Ali Qazimaj guilty of murdering Peter and Sylvia Stuart
A man who tried to claim he was the victim of mistaken identity has been convicted of murdering a couple.
Ali Qazimaj was found guilty of killing Peter and Sylvia Stuart who disappeared from their home in Weybread, Suffolk.
The body of Mr Stuart, 75, was found in a nearby stream last June, but Mrs Stuart, 69, has yet to be found.
Qazimaj, 43, formerly of Tilbury, Essex, was convicted at Ipswich Crown Court, after claiming during his trial he was actually called Vital Dapi.
The defendant also told the court he had never been to the UK, before being arrested in Luxembourg in July and extradited.
But Suffolk Police believes Qazimaj originates from Albania and has been in the UK since 1999, when he claimed to be from Kosovo and was granted asylum.
In a statement after the conviction, the Stuarts' family said: "To the twisted individual who committed this wicked crime, we hope you spend the rest of your miserable existence reflecting on the utter senselessness and brutality of what you did to two innocent people.
"Maybe one day you will find the moral courage to tell us where Mum is so that we may give her and our family some final peace."
The court heard debt-ridden Qazimaj had killed the Stuarts for money and then fled the country, catching a ferry from Dover.
Five grey hairs matching Mrs Stuart's DNA profile were found in the car he left behind, along with traces of Mr Stuart.
The couple were last seen alive on CCTV footage taken at Goodies Farm Shop in Pulham Market, Norfolk, on 29 May. They were reported missing five days later, and Mr Stuart's body was found on the same day.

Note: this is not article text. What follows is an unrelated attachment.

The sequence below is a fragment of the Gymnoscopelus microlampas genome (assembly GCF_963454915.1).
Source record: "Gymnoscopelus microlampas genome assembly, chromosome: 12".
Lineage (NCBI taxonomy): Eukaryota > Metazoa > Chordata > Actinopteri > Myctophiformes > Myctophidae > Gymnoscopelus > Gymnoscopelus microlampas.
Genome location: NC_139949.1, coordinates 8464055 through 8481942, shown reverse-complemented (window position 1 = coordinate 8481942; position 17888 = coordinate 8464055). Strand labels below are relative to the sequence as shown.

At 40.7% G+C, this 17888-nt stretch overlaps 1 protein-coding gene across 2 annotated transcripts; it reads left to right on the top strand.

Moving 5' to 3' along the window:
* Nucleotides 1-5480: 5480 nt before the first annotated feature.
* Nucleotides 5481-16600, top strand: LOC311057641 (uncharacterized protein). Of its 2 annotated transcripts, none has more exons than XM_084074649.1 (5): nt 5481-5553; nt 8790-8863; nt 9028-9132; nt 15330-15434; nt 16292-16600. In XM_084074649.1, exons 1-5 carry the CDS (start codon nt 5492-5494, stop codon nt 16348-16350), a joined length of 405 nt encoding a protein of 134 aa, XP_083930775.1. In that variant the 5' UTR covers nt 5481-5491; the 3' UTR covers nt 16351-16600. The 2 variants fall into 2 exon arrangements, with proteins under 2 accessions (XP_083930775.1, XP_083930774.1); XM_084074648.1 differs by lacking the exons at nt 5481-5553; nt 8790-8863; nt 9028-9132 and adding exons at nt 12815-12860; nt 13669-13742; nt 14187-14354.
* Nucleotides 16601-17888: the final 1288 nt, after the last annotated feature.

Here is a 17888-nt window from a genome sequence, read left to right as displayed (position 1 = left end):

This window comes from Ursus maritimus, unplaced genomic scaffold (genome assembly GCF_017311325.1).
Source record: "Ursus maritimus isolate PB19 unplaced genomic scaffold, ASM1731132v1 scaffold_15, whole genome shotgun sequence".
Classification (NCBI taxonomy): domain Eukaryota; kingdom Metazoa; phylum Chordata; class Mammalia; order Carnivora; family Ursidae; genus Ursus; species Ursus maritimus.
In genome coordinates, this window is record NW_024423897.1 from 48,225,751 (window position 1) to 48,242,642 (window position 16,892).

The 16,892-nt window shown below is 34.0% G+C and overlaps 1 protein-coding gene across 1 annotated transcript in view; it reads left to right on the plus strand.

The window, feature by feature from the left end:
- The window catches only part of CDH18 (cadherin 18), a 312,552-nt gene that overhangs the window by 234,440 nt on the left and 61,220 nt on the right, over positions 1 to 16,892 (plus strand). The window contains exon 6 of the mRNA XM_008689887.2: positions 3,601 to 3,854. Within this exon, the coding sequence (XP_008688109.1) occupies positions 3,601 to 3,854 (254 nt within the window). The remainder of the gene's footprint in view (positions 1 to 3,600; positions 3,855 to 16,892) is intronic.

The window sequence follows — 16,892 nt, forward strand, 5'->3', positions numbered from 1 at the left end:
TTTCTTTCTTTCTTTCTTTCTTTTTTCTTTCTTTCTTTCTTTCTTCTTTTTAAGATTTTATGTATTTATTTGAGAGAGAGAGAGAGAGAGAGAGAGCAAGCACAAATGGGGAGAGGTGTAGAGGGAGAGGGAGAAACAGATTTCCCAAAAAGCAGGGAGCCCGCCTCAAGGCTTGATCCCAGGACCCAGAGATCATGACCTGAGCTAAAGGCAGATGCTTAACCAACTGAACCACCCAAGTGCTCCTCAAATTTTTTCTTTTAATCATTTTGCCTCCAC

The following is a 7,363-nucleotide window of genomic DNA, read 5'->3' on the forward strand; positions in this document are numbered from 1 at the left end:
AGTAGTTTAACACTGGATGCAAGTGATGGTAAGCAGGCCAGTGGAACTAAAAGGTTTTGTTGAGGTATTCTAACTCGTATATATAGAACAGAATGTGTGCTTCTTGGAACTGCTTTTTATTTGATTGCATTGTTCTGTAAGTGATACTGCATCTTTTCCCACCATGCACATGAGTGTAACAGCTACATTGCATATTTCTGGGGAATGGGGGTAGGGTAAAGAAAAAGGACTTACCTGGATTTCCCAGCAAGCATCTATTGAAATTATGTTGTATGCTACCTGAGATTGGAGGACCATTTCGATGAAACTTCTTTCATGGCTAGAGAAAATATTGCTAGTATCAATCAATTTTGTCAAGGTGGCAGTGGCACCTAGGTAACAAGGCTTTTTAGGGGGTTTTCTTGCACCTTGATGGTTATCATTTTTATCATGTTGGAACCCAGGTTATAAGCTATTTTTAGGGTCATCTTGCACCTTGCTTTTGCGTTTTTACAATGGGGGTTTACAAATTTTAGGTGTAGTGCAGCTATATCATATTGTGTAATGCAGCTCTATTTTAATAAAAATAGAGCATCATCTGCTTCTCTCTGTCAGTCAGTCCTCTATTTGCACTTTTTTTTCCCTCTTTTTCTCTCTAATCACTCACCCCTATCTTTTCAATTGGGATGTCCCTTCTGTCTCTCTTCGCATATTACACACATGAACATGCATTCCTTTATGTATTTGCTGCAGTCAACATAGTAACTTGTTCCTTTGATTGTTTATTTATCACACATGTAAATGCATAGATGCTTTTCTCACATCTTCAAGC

He had nine stab wounds, eight of which the court heard could have been fatal.
The court heard that Qazimaj worked as a carer for a relative of the Stuarts by marriage, Sidney Paxman.
Prosecuting, Karim Khalil QC had told the court that Mr Paxman had described the Stuarts as "millionaires".
This attracted Qazimaj, who had accrued gambling debts and had "started borrowing heavily" from Mr Paxman.
Police believe his plan was to convince the Stuarts to sell their house and "obtain some sort of commission in the process".
Giving evidence during the trial via videolink, Mr Paxman, 88, said Qazimaj had confessed to doing "something bad" during a conversation on 3 June.
The couple's daughter, Christy Paxman gasped and cried as the verdicts were given in court.
Speaking after the verdicts, Det Ch Insp Andy Guy said: "There were four key strands of evidence: the fingerprints, the DNA, the handwriting samples and the physical appearance.
"All within themselves are strong pieces of evidence, and put together I think was absolutely compelling. To try and argue in the witness box that you're not the man in the photograph when clearly you are is quite bizarre."
He said he hoped Qazimaj, who will be sentenced on Tuesday, would reveal where Mrs Stuart's body can be found.